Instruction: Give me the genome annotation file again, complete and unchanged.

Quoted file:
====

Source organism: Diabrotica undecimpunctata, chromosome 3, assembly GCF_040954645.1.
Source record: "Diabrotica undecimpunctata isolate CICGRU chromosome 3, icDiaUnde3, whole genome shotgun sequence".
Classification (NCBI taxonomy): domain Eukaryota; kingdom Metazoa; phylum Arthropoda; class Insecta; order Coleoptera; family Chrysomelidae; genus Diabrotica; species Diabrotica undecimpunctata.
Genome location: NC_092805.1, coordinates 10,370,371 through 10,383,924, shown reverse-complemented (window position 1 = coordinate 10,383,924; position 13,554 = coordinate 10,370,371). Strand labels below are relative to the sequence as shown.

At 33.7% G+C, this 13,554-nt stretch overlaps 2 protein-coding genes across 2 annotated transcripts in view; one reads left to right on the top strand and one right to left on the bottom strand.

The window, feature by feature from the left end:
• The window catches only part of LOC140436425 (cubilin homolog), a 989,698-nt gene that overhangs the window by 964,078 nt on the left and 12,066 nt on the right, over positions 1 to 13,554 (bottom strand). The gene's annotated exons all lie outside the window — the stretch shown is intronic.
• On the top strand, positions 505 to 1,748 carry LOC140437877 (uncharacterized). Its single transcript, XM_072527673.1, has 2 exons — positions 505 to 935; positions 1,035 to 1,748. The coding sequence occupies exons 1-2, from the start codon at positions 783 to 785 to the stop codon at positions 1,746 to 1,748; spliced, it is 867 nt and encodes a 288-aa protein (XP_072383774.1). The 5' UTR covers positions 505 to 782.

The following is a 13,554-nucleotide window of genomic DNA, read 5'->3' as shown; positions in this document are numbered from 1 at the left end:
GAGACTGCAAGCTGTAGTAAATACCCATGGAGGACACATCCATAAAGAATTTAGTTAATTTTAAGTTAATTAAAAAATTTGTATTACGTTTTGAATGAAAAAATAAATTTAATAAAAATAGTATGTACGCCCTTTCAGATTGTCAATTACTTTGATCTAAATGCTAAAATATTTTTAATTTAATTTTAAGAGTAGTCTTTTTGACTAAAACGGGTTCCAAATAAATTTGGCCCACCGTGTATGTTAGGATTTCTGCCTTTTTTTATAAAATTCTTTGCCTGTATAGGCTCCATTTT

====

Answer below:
Source organism: Diabrotica undecimpunctata, chromosome 3, assembly GCF_040954645.1.
Source record: "Diabrotica undecimpunctata isolate CICGRU chromosome 3, icDiaUnde3, whole genome shotgun sequence".
Classification (NCBI taxonomy): domain Eukaryota; kingdom Metazoa; phylum Arthropoda; class Insecta; order Coleoptera; family Chrysomelidae; genus Diabrotica; species Diabrotica undecimpunctata.
Genome location: NC_092805.1, coordinates 10,370,371 through 10,383,924, shown reverse-complemented (window position 1 = coordinate 10,383,924; position 13,554 = coordinate 10,370,371). Strand labels below are relative to the sequence as shown.

At 33.7% G+C, this 13,554-nt stretch overlaps 2 protein-coding genes across 2 annotated transcripts in view; one reads left to right on the top strand and one right to left on the bottom strand.

The window, feature by feature from the left end:
• The window catches only part of LOC140436425 (cubilin homolog), a 989,698-nt gene that overhangs the window by 964,078 nt on the left and 12,066 nt on the right, over positions 1 to 13,554 (bottom strand). The gene's annotated exons all lie outside the window — the stretch shown is intronic.
• On the top strand, positions 505 to 1,748 carry LOC140437877 (uncharacterized). Its single transcript, XM_072527673.1, has 2 exons — positions 505 to 935; positions 1,035 to 1,748. The coding sequence occupies exons 1-2, from the start codon at positions 783 to 785 to the stop codon at positions 1,746 to 1,748; spliced, it is 867 nt and encodes a 288-aa protein (XP_072383774.1). The 5' UTR covers positions 505 to 782.

The following is a 13,554-nucleotide window of genomic DNA, read 5'->3' as shown; positions in this document are numbered from 1 at the left end:
GAGACTGCAAGCTGTAGTAAATACCCATGGAGGACACATCCATAAAGAATTTAGTTAATTTTAAGTTAATTAAAAAATTTGTATTACGTTTTGAATGAAAAAATAAATTTAATAAAAATAGTATGTACGCCCTTTCAGATTGTCAATTACTTTGATCTAAATGCTAAAATATTTTTAATTTAATTTTAAGAGTAGTCTTTTTGACTAAAACGGGTTCCAAATAAATTTGGCCCACCGTGTATGTTAGGATTTCTGCCTTTTTTTATAAAATTCTTTGCCTGTATAGGCTCCATTTT